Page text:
Just north of the Docks is the Fisher Fleet, which is the base to many of the commercial fishing vessels. Leisure craft should not attempt to enter this fleet, and there are no moorings available.
After passing the docks the town of King’s Lynn is evident on the East bank. A small passenger ferry runs Mon – Sat between West Lynn jetty and Kings Lynn, please reduce your wash when passing. Small harbour craft moorings lie on the west side just upstream of the ferry jetty.
The Visitor pontoons are located on the East side towards the Southern end of the South Quay.These are operated by the local Council and all enquiries and berth availability must be made through them .
There are no moorings available alongside any of the quays in King’s Lynn for any leisure craft and craft should not attempt to moor to any of the quays as non are suitable for small craft to moor against nor take the ground. The quay immediately to the south of the pontoons is an emergency lay by berth for ships upto 85m long, as well as for use by commercial survey & support vessels, and the Boal Quay is a dedicated quay for commercial fishing vessels to moor and land their catch round the clock.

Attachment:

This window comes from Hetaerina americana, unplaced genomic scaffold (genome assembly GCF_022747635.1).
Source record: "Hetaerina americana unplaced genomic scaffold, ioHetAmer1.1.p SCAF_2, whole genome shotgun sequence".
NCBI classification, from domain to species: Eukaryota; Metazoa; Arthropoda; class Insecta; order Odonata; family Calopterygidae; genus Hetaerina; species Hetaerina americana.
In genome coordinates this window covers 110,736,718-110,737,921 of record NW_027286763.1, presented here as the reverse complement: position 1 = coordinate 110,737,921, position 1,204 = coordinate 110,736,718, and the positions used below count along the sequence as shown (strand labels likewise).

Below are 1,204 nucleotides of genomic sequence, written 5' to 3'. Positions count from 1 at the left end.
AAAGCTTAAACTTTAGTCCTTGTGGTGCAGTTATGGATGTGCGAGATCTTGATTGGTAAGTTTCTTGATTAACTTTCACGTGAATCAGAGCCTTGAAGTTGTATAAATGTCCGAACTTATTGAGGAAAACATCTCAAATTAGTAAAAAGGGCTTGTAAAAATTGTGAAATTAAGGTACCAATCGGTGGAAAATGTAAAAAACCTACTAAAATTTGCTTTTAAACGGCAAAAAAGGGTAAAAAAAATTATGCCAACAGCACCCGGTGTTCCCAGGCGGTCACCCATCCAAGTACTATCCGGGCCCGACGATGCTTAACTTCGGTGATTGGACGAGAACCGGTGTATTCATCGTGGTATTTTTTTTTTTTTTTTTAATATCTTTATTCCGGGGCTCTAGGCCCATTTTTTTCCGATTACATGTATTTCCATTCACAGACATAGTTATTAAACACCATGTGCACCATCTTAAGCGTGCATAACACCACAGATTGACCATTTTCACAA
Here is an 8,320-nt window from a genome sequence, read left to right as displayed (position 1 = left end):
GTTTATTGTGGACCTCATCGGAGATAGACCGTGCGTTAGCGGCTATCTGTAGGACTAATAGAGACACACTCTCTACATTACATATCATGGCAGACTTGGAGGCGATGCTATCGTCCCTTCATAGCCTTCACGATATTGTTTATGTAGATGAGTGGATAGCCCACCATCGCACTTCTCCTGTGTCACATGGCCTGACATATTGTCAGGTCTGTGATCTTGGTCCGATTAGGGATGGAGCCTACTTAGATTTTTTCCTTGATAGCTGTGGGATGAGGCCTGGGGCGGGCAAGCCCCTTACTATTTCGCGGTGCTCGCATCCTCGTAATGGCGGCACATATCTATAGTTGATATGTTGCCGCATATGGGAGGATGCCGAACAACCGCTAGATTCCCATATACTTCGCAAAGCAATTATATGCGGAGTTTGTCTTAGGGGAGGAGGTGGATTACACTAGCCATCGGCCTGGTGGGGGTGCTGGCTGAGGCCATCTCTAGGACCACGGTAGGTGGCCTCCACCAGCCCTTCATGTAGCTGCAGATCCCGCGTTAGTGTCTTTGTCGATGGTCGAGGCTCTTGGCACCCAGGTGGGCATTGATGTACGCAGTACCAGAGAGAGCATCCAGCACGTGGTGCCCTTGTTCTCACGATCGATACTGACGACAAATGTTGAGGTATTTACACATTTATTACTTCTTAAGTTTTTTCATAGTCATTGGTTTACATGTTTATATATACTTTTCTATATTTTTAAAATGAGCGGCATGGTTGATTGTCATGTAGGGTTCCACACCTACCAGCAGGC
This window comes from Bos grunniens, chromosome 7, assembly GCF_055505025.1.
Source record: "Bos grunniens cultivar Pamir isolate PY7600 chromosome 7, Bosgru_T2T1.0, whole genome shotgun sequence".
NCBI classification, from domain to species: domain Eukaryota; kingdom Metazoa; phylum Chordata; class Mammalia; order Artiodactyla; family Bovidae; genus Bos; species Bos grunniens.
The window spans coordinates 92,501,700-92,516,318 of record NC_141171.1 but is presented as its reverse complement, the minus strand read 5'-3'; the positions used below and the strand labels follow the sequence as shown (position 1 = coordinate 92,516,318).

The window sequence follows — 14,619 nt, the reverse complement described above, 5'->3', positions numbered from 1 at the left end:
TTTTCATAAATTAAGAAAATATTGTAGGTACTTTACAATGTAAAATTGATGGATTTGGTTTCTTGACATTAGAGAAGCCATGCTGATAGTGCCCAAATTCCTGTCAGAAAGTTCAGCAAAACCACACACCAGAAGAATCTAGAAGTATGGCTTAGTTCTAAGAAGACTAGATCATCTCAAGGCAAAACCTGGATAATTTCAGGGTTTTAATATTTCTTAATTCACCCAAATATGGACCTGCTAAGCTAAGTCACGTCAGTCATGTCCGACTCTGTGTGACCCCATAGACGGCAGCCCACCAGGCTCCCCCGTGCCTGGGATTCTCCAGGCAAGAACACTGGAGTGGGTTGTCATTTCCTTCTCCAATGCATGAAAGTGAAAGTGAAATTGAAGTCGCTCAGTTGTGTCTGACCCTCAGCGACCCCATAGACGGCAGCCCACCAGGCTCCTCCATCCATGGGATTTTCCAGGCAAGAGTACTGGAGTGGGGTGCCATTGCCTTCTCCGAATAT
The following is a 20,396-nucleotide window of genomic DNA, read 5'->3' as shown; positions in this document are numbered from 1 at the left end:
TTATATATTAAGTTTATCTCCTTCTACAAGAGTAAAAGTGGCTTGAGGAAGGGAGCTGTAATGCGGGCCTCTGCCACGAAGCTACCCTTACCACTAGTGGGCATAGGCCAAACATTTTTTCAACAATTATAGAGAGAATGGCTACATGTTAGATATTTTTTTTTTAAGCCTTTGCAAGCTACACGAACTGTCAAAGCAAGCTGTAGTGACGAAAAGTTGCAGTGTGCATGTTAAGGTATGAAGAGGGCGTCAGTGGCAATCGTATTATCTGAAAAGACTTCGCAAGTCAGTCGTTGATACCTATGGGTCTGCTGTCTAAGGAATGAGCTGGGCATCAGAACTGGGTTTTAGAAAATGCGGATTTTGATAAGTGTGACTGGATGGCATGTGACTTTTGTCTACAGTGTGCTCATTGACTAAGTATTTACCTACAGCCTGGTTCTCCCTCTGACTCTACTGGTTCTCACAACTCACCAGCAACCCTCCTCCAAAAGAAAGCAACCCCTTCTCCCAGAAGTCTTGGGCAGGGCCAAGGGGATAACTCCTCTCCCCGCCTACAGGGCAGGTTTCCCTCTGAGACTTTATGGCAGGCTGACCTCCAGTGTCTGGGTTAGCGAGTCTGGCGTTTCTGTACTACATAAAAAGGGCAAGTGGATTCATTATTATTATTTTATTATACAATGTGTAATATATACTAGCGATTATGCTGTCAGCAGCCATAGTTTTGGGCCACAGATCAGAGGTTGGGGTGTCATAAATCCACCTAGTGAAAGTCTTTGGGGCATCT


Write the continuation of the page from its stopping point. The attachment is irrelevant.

Always ensure your craft is moored sufficiently to cope with the strong tidal flows which on big spring tides will reach upto 7 knots for a while. Commercial ships may come very close to the pontoons as they swing during busy tides and fishing craft heading to / from Boal Quay (approx 0.1 miles upstream) may be encountered at speed well before & after high water.
Vessels wishing to continue upriver to Denver or Salter’s Lode and entering the inland rivers systems should have an agreed arrival time with the appropriate Lock keeper, and time your departure accordingly. Once ypu have departed from the pontoons there are no facilities on the river upstream of King’s Lynn. Due to the low bridges and often featureless riverbanks nobody should attempt navigation during darkness.
Visitors are reminded that they must refer to tidal information published by KLCB to ensure they make the correct air-draft calculations prior to heading upstream.
Paddling on the Gt Ouse